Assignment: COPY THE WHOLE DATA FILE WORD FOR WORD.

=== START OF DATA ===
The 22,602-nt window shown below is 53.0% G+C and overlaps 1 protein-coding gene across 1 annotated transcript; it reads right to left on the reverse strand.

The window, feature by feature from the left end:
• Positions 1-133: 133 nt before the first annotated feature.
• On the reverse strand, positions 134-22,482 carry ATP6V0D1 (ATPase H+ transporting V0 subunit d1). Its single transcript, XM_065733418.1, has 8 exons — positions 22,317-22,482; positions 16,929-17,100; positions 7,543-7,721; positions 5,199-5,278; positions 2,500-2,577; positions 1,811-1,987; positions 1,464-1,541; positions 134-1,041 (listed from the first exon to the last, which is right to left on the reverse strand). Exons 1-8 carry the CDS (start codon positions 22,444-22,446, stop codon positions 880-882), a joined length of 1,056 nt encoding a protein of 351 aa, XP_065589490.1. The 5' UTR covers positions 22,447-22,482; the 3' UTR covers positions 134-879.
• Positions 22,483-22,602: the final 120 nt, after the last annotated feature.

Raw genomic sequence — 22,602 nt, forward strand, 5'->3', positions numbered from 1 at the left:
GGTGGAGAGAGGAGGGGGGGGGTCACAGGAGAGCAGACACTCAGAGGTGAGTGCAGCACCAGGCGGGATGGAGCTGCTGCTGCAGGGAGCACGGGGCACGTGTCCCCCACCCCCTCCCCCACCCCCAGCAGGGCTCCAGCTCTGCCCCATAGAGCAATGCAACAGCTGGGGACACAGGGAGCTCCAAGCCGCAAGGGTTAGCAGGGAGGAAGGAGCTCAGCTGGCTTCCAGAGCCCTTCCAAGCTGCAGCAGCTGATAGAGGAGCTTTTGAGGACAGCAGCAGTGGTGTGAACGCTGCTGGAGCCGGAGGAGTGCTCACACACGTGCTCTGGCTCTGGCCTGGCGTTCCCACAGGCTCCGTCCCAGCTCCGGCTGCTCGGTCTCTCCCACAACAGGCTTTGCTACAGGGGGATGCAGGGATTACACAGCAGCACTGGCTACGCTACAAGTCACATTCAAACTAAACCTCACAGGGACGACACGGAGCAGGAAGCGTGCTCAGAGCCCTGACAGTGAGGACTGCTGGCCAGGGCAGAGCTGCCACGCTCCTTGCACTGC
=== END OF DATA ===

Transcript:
The 22,602-nt window shown below is 53.0% G+C and overlaps 1 protein-coding gene across 1 annotated transcript; it reads right to left on the reverse strand.

The window, feature by feature from the left end:
• Positions 1-133: 133 nt before the first annotated feature.
• On the reverse strand, positions 134-22,482 carry ATP6V0D1 (ATPase H+ transporting V0 subunit d1). Its single transcript, XM_065733418.1, has 8 exons — positions 22,317-22,482; positions 16,929-17,100; positions 7,543-7,721; positions 5,199-5,278; positions 2,500-2,577; positions 1,811-1,987; positions 1,464-1,541; positions 134-1,041 (listed from the first exon to the last, which is right to left on the reverse strand). Exons 1-8 carry the CDS (start codon positions 22,444-22,446, stop codon positions 880-882), a joined length of 1,056 nt encoding a protein of 351 aa, XP_065589490.1. The 5' UTR covers positions 22,447-22,482; the 3' UTR covers positions 134-879.
• Positions 22,483-22,602: the final 120 nt, after the last annotated feature.

Raw genomic sequence — 22,602 nt, forward strand, 5'->3', positions numbered from 1 at the left:
GGTGGAGAGAGGAGGGGGGGGGTCACAGGAGAGCAGACACTCAGAGGTGAGTGCAGCACCAGGCGGGATGGAGCTGCTGCTGCAGGGAGCACGGGGCACGTGTCCCCCACCCCCTCCCCCACCCCCAGCAGGGCTCCAGCTCTGCCCCATAGAGCAATGCAACAGCTGGGGACACAGGGAGCTCCAAGCCGCAAGGGTTAGCAGGGAGGAAGGAGCTCAGCTGGCTTCCAGAGCCCTTCCAAGCTGCAGCAGCTGATAGAGGAGCTTTTGAGGACAGCAGCAGTGGTGTGAACGCTGCTGGAGCCGGAGGAGTGCTCACACACGTGCTCTGGCTCTGGCCTGGCGTTCCCACAGGCTCCGTCCCAGCTCCGGCTGCTCGGTCTCTCCCACAACAGGCTTTGCTACAGGGGGATGCAGGGATTACACAGCAGCACTGGCTACGCTACAAGTCACATTCAAACTAAACCTCACAGGGACGACACGGAGCAGGAAGCGTGCTCAGAGCCCTGACAGTGAGGACTGCTGGCCAGGGCAGAGCTGCCACGCTCCTTGCACTGC